Friday started early, back at McCormick Place for the Children’s Author Breakfast. Let me just state here that the fees for the meals at BEA must go to the speakers, because the menus are a low-carber’s nightmare. Mini-bagels, sweet breads, and fruit. I had had some yogurt back at the hotel, just in case, so I started off this breakfast by popping the top off the coffee carafe and pouring it all over the tablecloth, my purse, and my slacks. I did manage to miss my colleague, thank goodness. The day did improve. Jamie Lee Curtis, who is one of the few celebrities to write children’s books that are truly literary, hosted a panel that included Dav Pilkey, Sabaa Tahir, and Gene Luen Yang, all of whom are brilliant and gave fascinating speeches. Ms. Curtis shared with the audience that her severely challenged son, who is now twenty, could not read until he met Captain Underpants, and so now she has a soft place in her heart for Dav Pilkey. She choked up, they embraced, and the audience wept and had more coffee. Ms. Tahir spun stories of her childhood as a bullied Muslim girl growing up in the American western desert, where her father owned a hotel. I achieved my objective of acquiring an additional copy of the much-anticipated A Torch Against the Night for a certain teen girl that I know who passionately adored Tahir’s debut, An Ember in the Ashes. Gene Luen Yang gave a rousing speech as this year’s National Ambassador for Young People’s Literature, encouraging us to read outside of our comfort zones. I agree with him that our entire world would be a more peaceful place if we lived inside one another’s stories for a while and broadened our worldviews. In all, this author’s breakfast encapsulated the heart of children’s literature: innocence, suffering, laughter, and compassion.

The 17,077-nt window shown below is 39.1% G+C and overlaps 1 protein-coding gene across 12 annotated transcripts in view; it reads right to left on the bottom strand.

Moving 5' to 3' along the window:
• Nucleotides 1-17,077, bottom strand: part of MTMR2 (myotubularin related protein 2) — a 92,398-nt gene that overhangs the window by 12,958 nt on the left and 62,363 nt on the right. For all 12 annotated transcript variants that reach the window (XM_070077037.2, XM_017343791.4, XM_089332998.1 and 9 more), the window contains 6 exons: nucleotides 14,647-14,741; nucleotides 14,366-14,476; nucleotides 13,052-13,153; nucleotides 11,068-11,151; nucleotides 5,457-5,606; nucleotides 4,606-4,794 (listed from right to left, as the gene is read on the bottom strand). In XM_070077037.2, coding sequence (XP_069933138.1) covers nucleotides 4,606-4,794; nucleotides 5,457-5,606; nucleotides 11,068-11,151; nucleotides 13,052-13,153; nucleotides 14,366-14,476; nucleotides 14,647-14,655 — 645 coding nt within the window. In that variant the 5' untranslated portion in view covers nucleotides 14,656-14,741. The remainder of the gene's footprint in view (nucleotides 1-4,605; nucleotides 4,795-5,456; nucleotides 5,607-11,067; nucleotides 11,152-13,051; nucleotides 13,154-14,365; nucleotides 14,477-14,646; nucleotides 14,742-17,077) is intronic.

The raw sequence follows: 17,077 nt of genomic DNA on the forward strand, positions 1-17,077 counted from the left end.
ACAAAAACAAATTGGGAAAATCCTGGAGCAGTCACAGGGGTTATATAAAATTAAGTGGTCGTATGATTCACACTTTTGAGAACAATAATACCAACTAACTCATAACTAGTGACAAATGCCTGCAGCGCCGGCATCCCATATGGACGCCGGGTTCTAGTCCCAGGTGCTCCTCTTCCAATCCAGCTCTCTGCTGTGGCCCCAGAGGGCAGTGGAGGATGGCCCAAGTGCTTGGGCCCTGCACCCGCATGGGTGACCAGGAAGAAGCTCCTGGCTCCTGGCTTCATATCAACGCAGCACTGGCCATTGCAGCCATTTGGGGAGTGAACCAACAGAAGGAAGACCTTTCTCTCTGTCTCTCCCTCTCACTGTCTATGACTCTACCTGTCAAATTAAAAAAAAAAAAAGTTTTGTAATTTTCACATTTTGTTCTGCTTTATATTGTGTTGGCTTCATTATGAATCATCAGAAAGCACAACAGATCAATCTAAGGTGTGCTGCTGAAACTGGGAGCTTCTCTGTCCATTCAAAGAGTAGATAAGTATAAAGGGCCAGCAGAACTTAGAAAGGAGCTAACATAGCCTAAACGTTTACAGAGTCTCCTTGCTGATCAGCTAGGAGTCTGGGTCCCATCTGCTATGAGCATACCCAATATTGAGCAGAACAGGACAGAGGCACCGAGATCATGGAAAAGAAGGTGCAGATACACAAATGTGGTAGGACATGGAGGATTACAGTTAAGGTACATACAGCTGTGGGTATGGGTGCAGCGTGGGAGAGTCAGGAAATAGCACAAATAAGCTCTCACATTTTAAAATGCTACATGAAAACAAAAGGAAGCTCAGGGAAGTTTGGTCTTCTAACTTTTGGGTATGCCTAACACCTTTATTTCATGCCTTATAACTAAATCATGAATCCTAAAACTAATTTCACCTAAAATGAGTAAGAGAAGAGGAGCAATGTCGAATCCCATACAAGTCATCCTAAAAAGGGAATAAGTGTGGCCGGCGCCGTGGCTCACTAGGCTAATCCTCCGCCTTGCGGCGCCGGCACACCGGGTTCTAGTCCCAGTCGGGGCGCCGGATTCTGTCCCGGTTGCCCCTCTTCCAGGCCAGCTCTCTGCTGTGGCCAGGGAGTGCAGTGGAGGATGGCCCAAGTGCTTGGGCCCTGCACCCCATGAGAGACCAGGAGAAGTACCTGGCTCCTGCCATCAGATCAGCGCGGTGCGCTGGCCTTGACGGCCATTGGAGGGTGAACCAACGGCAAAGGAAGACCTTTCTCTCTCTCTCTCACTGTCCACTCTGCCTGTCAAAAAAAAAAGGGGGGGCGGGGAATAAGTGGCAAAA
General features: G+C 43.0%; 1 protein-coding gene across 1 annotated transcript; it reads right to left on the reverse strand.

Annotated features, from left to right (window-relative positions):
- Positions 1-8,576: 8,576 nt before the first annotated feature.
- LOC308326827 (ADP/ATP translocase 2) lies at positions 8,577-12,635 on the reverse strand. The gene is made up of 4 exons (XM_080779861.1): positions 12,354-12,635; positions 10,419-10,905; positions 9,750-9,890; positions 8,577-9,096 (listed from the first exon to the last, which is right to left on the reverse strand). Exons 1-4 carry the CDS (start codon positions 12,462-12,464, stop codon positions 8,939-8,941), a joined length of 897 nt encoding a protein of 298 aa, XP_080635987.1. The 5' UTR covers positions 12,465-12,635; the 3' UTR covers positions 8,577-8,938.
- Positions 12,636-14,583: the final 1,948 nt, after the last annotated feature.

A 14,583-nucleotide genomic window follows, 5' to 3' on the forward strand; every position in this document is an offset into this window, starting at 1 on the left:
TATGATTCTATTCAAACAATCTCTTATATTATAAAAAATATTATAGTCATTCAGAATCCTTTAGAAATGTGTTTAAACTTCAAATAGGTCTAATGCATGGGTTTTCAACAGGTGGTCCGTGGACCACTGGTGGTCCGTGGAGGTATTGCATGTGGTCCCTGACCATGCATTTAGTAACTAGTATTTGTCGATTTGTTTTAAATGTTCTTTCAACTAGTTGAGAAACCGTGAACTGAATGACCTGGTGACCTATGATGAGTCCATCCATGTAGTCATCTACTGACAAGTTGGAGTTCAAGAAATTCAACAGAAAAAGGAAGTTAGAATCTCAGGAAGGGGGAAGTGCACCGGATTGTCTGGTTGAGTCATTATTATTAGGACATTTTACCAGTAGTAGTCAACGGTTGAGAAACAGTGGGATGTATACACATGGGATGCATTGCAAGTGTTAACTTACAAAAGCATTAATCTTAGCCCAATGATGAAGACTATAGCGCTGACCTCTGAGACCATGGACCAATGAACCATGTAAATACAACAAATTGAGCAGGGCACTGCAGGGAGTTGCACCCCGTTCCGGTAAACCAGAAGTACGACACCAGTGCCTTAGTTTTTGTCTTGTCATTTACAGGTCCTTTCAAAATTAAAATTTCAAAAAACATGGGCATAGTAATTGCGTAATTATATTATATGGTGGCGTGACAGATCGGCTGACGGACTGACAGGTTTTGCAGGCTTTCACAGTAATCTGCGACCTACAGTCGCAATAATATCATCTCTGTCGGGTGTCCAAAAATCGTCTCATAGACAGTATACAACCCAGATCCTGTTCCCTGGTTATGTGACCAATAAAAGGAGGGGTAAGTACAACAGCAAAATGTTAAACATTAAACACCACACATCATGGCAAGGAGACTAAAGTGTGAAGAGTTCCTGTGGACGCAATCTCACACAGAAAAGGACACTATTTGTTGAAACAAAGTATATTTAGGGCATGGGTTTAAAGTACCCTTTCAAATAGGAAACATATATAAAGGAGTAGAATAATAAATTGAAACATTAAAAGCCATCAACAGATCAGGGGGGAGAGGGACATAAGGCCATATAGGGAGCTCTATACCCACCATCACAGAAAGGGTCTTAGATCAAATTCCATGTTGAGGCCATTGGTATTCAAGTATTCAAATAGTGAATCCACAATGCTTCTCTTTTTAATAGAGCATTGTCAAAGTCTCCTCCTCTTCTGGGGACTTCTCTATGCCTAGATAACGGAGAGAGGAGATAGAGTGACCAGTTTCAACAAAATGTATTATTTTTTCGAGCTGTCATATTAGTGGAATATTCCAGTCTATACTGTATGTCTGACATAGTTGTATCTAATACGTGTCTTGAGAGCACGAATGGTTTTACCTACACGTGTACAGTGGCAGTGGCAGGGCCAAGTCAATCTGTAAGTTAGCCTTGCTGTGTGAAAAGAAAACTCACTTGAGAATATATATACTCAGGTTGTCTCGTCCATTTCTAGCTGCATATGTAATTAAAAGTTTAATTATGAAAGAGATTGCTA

After meeting a favorite author by chance on the vendor floor, sharing stories at a session with the Unshelved guys and other librarians, and setting up a shipping box to send all of my loot home ahead of me, I went to the ABA-CBC Children’s Author Speed Dating Lunch, and this, as mentioned in my last post, is where I geeked out. Here is how author speed dating works: all the participants are assigned to a numbered table, and the authors move from table to table, pitching their latest works for five minutes until the bell rings and they move to the next table and start again. Often, the authors are fairly new or even debut authors. It’s fun, and the tables are piled high with gift copies of their books, just in case you haven’t set up that appointment with your chiropractor yet.